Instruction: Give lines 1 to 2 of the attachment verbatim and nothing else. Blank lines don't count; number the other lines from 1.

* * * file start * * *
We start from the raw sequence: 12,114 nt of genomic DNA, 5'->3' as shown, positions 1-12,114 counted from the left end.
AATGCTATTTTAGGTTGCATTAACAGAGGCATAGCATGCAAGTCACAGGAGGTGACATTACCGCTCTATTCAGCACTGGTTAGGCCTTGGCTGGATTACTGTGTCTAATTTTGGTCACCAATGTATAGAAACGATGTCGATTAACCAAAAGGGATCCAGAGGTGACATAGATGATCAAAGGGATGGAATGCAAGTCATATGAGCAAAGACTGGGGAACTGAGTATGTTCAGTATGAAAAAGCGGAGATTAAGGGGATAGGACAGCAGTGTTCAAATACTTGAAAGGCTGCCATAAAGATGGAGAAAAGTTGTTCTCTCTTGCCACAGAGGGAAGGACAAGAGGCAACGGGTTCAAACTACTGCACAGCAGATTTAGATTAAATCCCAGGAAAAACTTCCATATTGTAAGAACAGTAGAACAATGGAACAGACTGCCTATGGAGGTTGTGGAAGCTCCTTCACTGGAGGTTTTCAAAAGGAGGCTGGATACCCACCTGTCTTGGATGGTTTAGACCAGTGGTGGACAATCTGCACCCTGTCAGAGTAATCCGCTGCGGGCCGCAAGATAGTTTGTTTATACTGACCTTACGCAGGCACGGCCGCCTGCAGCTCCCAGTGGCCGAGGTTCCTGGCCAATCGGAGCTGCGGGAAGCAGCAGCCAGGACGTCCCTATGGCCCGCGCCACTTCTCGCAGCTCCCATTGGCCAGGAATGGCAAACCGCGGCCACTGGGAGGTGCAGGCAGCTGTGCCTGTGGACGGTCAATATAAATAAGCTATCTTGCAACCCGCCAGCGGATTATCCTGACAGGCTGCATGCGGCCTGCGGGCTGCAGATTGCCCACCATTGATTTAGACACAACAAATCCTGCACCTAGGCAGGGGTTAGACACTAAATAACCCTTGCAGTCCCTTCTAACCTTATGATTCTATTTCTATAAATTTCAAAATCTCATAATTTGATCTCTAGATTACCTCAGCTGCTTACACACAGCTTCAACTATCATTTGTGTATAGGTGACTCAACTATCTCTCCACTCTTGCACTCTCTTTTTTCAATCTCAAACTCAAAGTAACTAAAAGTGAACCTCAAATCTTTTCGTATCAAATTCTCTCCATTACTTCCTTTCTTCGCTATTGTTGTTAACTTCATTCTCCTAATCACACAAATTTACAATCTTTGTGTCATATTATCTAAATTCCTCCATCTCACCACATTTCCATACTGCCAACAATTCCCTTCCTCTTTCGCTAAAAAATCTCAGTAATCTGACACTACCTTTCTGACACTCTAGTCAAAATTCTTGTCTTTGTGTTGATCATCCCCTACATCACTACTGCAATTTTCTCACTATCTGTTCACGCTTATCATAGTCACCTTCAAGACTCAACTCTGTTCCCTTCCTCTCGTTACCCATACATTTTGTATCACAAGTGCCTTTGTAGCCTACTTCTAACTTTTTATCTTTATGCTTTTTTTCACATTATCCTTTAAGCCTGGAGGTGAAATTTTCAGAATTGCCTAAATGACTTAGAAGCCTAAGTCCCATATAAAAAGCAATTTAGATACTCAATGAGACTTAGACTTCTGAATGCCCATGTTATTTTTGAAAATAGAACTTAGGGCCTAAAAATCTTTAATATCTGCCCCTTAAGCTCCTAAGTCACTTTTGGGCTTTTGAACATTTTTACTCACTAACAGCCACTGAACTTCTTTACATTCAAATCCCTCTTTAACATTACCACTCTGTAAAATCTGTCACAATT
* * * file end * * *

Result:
We start from the raw sequence: 12,114 nt of genomic DNA, 5'->3' as shown, positions 1-12,114 counted from the left end.
AATGCTATTTTAGGTTGCATTAACAGAGGCATAGCATGCAAGTCACAGGAGGTGACATTACCGCTCTATTCAGCACTGGTTAGGCCTTGGCTGGATTACTGTGTCTAATTTTGGTCACCAATGTATAGAAACGATGTCGATTAACCAAAAGGGATCCAGAGGTGACATAGATGATCAAAGGGATGGAATGCAAGTCATATGAGCAAAGACTGGGGAACTGAGTATGTTCAGTATGAAAAAGCGGAGATTAAGGGGATAGGACAGCAGTGTTCAAATACTTGAAAGGCTGCCATAAAGATGGAGAAAAGTTGTTCTCTCTTGCCACAGAGGGAAGGACAAGAGGCAACGGGTTCAAACTACTGCACAGCAGATTTAGATTAAATCCCAGGAAAAACTTCCATATTGTAAGAACAGTAGAACAATGGAACAGACTGCCTATGGAGGTTGTGGAAGCTCCTTCACTGGAGGTTTTCAAAAGGAGGCTGGATACCCACCTGTCTTGGATGGTTTAGACCAGTGGTGGACAATCTGCACCCTGTCAGAGTAATCCGCTGCGGGCCGCAAGATAGTTTGTTTATACTGACCTTACGCAGGCACGGCCGCCTGCAGCTCCCAGTGGCCGAGGTTCCTGGCCAATCGGAGCTGCGGGAAGCAGCAGCCAGGACGTCCCTATGGCCCGCGCCACTTCTCGCAGCTCCCATTGGCCAGGAATGGCAAACCGCGGCCACTGGGAGGTGCAGGCAGCTGTGCCTGTGGACGGTCAATATAAATAAGCTATCTTGCAACCCGCCAGCGGATTATCCTGACAGGCTGCATGCGGCCTGCGGGCTGCAGATTGCCCACCATTGATTTAGACACAACAAATCCTGCACCTAGGCAGGGGTTAGACACTAAATAACCCTTGCAGTCCCTTCTAACCTTATGATTCTATTTCTATAAATTTCAAAATCTCATAATTTGATCTCTAGATTACCTCAGCTGCTTACACACAGCTTCAACTATCATTTGTGTATAGGTGACTCAACTATCTCTCCACTCTTGCACTCTCTTTTTTCAATCTCAAACTCAAAGTAACTAAAAGTGAACCTCAAATCTTTTCGTATCAAATTCTCTCCATTACTTCCTTTCTTCGCTATTGTTGTTAACTTCATTCTCCTAATCACACAAATTTACAATCTTTGTGTCATATTATCTAAATTCCTCCATCTCACCACATTTCCATACTGCCAACAATTCCCTTCCTCTTTCGCTAAAAAATCTCAGTAATCTGACACTACCTTTCTGACACTCTAGTCAAAATTCTTGTCTTTGTGTTGATCATCCCCTACATCACTACTGCAATTTTCTCACTATCTGTTCACGCTTATCATAGTCACCTTCAAGACTCAACTCTGTTCCCTTCCTCTCGTTACCCATACATTTTGTATCACAAGTGCCTTTGTAGCCTACTTCTAACTTTTTATCTTTATGCTTTTTTTCACATTATCCTTTAAGCCTGGAGGTGAAATTTTCAGAATTGCCTAAATGACTTAGAAGCCTAAGTCCCATATAAAAAGCAATTTAGATACTCAATGAGACTTAGACTTCTGAATGCCCATGTTATTTTTGAAAATAGAACTTAGGGCCTAAAAATCTTTAATATCTGCCCCTTAAGCTCCTAAGTCACTTTTGGGCTTTTGAACATTTTTACTCACTAACAGCCACTGAACTTCTTTACATTCAAATCCCTCTTTAACATTACCACTCTGTAAAATCTGTCACAATT